Wacc Calculator

Debt:
Equity:
Cost of Debt (interest %): %
Tax (%): %
Cost of Equity (%): %

Weighted Average Cost of Capital Calculator

 

Cost of Capital

The weighted average cost of a company’s assets financed by debt or equity and indicates the cost of financing assets with equity and debt. It is a symbol for the overall required return on the firm as a whole, although it is also possible to calculate the cost of capital on a business unit level.

The cost of capital is also used as the discount rate when determining the economic feasibility of expansion projects, mergers/acquisitions or capital projects.

Formula WACC:

D/(D+E) x Cost of Debt x (1-Tax%) + E/(D+E) x Cost of Equity

Below is a hypothecial example:

 

Cost of Debt
Average interest rate on a company’s debt *: 6.0%
Adjust for Tax break of 25%: (1.5%)
Effective After Tax Interest rate: 4.5%

* Financing of riskier companies typically includes a risk premium for the risk the bank is bearing on this investment

 

Cost of Equity
2 ways to calculate the cost of equity. Cost of equity is the return the share holder would like to have for investing in this company’s stock. The percentage derrived from the calculations below is not necessarily a cash out flow but must be taken into consideration.

First is the Discounted Dividend (DDM) Model:
Dividend Year 1 / Share price Year 0 = Cost of Equity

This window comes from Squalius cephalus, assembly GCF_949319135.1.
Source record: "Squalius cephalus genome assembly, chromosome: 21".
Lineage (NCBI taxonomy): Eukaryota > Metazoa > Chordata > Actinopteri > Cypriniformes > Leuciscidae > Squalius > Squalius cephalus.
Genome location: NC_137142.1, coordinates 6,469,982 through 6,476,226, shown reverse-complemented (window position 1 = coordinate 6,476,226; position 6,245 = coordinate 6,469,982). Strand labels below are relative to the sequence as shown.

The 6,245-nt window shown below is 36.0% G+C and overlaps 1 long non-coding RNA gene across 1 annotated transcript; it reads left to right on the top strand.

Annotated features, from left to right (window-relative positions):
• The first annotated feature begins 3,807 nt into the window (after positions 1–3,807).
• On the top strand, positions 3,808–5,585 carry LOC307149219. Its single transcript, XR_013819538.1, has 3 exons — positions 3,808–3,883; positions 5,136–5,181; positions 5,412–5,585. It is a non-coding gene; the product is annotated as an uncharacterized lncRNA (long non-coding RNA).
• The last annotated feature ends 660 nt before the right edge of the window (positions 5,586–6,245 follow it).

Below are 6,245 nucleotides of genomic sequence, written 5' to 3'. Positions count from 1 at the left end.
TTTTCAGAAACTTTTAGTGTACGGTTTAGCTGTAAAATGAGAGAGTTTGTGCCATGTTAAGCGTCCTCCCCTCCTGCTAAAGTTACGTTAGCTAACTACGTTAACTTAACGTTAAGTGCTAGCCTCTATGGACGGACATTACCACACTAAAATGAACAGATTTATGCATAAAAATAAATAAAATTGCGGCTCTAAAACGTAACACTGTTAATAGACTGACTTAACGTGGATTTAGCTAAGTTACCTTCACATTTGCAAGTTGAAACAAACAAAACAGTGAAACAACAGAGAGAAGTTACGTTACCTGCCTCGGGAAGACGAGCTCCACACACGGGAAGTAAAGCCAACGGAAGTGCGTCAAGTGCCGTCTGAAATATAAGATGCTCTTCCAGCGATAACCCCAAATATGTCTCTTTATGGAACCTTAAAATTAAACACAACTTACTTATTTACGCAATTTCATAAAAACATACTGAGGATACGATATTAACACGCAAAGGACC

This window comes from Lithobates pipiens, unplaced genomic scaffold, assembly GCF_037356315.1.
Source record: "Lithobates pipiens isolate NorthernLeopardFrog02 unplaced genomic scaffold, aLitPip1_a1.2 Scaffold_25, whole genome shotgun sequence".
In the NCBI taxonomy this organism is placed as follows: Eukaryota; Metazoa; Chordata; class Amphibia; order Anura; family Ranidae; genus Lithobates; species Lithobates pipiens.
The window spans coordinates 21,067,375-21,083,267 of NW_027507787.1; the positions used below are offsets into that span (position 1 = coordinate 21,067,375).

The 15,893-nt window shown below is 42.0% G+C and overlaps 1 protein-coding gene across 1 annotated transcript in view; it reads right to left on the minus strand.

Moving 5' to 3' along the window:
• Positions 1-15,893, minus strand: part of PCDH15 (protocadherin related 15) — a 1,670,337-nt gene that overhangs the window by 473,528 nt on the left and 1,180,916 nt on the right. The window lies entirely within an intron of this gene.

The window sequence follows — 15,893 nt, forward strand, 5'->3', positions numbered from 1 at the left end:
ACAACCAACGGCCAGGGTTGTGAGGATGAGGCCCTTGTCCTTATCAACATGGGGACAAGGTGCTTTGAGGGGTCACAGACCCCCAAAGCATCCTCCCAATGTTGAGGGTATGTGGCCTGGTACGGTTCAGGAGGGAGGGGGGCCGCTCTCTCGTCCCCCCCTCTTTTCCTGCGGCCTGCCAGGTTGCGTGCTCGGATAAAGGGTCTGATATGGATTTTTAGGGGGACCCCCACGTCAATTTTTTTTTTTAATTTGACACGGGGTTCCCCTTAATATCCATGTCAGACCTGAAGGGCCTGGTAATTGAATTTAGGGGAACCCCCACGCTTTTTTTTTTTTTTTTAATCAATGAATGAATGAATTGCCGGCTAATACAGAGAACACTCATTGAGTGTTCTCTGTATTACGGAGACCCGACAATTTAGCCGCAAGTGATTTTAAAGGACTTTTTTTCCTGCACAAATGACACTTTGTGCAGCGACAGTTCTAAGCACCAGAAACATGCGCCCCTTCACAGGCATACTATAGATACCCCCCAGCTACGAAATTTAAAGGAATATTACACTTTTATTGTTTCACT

E.g. dividend this year is 10, share price at beginning of the period was 9.

Cost of equity = 10 / 9 = 11%

Second is the Capital Asset Pricing (CAPM) model:
This model assumes that each shareholder would like to have a return greater than the least riskiest investment out there. US Treasury Bills are considered to be the safest investments and are a good approximation for the risk-free return. On top of this risk-free rate the shareholder wants to be compensated for the risk he is taking. This can be approximated by looking the returns companies are generating in the same industry, corrected for the volatity of the fund, also known as Beta factor. A beta below 1 is considered a defensive fund (low market volatity), or >1 aggressive fund (high volatity).

E.g. market return for this companies industry is 11%, risk free rate is 4.5% and a beta of 1.

Risk free rate*: 4.5%
Premium (Market 11%* – RF 4.5%) x Beta 1.0: 6.5%
Cost of Equity: 11%

 

Calculating the Weighted Average Cost of Capital (WACC)
Now we know the cost of debt (4.5%) and the cost of equity (11%) we can calculate the WACC using the formula:

D/(D+E) x Cost of Debt x (1-Tax%) + E/(D+E) x Cost of Equity

Lets assume the value of debt is 3B and the equity portion is 17B, total assets are thus 20B the following calculation would apply.

Weight of Debt: Debt 3B /Assets 20B = 15% x Cost: 4.5% = 0.68%

Weight of Equity: Equity 17B / 20B * = 85% x Cost: 11% = 9.35%

Weighted average cost of capital: 10.00%

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